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I wonder if it is possible to install a "background" hadoop cluster. I mean, after all it is meant to be able to deal with nodes being unavailable or slow sometimes.

So assuming some university has a computer lab. Say, 100 boxes, all with upscale desktop hardware, gigabit etherner, probably even identical software installation. Linux is really popular here, too.

However, these 100 boxes are of course meant to be desktop systems for students. There are times where the lab will be full, but also times where the lab will be empty. User data is mostly stored on a central storage - say NFS - so the local disks are not used a lot.

Sounds like a good idea to me to use the systems as Hadoop cluster in their idle time. The simplest setup would be of course to have a cron job start the cluster at night, and shut down in the morning. However, also during the day many computers will be unused.

However, how would Hadoop react to e.g. nodes being shut down when any user logs in? Is it possible to easily "pause" (preempt!) a node in hadoop, and moving it to swap when needed? Ideally, we would give Hadoop a chance to move away the computation before suspending the task (also to free up memory). How would one do such a setup? Is there a way to signal Hadoop that a node will be suspended?

As far as I can tell, datanodes should not be stopped, and maybe replication needs to be increased to have more than 3 copies. With YARN there might also be a problem that by moving the task tracker to an arbitrary node, it may be the one that gets suspended at some point. But maybe it can be controlled that there is a small set of nodes that is always on, and that will run the task trackers.

Is it appropriate to just stop the tasktracker or send a SIGSTOP (then resume with SIGCONT)? The first would probably give hadoop the chance to react, the second would continue faster when the user logs out soon (as the job can then continue). How about YARN?

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First of all, hadoop doesn't support 'preempt', how you described it. Hadoop simply restarts task, if it detects, that task tracker dead. So in you case, when user logins into host, some script simply kills tasktracker, and jobtracker will mark all mappers/reducers, which were run on killed tasktracker, as FAILED. After that this tasks will be rescheduled on different nodes.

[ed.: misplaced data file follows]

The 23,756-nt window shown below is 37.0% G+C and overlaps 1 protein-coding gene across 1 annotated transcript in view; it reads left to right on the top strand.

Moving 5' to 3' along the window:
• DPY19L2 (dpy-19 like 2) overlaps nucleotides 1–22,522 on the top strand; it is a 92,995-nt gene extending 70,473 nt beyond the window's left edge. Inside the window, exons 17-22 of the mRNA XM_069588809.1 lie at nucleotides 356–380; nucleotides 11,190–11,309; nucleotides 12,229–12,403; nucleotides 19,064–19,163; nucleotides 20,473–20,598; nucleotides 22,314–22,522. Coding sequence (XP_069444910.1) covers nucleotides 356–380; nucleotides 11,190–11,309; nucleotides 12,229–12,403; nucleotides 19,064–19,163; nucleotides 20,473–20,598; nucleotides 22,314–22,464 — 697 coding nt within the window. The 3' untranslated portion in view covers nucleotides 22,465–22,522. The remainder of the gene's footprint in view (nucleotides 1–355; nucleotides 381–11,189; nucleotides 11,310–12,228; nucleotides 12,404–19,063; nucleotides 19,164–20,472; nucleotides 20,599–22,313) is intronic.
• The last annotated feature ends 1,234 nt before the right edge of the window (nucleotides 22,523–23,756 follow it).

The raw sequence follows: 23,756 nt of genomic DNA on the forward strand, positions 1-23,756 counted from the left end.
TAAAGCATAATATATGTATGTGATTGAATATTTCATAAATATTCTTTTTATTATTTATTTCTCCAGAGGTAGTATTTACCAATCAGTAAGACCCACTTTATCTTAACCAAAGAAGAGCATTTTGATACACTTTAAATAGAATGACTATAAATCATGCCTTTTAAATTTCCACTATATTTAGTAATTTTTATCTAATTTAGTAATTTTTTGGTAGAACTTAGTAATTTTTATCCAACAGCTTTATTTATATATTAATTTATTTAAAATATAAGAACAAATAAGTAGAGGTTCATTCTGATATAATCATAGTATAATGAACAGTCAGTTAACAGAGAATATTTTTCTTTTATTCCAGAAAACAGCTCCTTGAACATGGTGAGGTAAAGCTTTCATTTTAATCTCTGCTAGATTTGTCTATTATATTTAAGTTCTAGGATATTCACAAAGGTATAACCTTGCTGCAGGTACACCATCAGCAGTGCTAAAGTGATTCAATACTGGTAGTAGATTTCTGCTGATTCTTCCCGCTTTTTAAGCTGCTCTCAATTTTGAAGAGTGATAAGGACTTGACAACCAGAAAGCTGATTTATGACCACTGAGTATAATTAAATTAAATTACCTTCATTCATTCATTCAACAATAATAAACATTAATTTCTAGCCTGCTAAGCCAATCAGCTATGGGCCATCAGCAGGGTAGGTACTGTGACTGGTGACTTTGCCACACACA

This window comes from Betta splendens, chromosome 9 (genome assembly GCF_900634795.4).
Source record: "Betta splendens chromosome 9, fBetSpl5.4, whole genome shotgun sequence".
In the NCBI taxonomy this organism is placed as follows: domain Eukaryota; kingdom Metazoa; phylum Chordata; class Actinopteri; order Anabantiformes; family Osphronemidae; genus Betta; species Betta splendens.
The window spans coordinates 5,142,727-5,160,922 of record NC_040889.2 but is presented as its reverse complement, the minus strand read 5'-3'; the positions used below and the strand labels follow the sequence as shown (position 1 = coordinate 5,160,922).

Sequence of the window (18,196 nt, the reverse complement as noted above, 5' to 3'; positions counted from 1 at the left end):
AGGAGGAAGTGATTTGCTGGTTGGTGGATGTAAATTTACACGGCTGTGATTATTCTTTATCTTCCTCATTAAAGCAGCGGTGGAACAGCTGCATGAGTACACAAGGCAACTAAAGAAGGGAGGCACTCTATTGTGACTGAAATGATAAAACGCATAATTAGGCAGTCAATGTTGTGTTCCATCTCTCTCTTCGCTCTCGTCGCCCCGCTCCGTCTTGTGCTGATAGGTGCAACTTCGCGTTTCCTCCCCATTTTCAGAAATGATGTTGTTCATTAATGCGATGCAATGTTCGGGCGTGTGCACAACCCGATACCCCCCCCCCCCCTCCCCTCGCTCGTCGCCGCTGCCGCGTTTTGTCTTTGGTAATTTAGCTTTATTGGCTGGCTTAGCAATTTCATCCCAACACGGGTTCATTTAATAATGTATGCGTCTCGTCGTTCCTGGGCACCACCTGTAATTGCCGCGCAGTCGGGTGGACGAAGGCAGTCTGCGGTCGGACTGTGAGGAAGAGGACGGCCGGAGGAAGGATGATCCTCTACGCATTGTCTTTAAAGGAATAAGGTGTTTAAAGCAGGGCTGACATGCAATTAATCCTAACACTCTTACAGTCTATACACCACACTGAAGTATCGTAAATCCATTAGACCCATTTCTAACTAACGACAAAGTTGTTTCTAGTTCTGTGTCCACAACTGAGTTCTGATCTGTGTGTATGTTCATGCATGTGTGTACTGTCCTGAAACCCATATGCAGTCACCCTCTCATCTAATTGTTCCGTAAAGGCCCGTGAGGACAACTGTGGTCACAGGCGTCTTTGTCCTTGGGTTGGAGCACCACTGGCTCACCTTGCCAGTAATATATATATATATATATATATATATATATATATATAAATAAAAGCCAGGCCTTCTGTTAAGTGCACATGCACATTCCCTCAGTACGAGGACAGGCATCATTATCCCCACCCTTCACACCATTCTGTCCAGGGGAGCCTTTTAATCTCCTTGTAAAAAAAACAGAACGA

Of course such scenario is not free. By design, mappers and reducers keep all intermediate data on local hosts. Moreover, reducers fetch mappers data directly from tasktrackers, where mappers was executed. So, when tasktracker will be killed, all those data will be lost. And in case of mappers, it is not a big problem, mapper usually works on relatively small amount of data (gigabytes?), but reducer will suffer greater. Reducer runs shuffle, which is costly in terms of network bandwidth and cpu. If tasktracker runs some reducer, restart of this reducer means, that all data should be redownloaded once more onto new host. And I recall, that jobtracker doesn't see immediately, that tasktracker is dead. So, killed tasks shouldn't restart immediately.

If you workload is light, datanodes can live forever, don't put them offline, when user login. Datanode eats small amount of memory (256M should be enough in case small amount of data) and if you workload is light, don't eat much of cpu and disk io.

As conclusion, you can setup such configuration, but don't rely on good and predictable job execution on moderated workloads.

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Well, 100 nodes that are available 90% of the time still means it gives some extra benefit, I guess. But obviously this is not the perfect setup for guaranteed response times. But maybe to allow students to experiment with it, without buying a lot of extra hardware. –  Anony-Mousse Sep 27 '12 at 13:28
In case of students playground, this setup would work. I tried to describe, what will happen in case of killing tasktracker. And I suggest to don't bother with NFS, simply don't stop datanodes. –  octo Sep 27 '12 at 13:31

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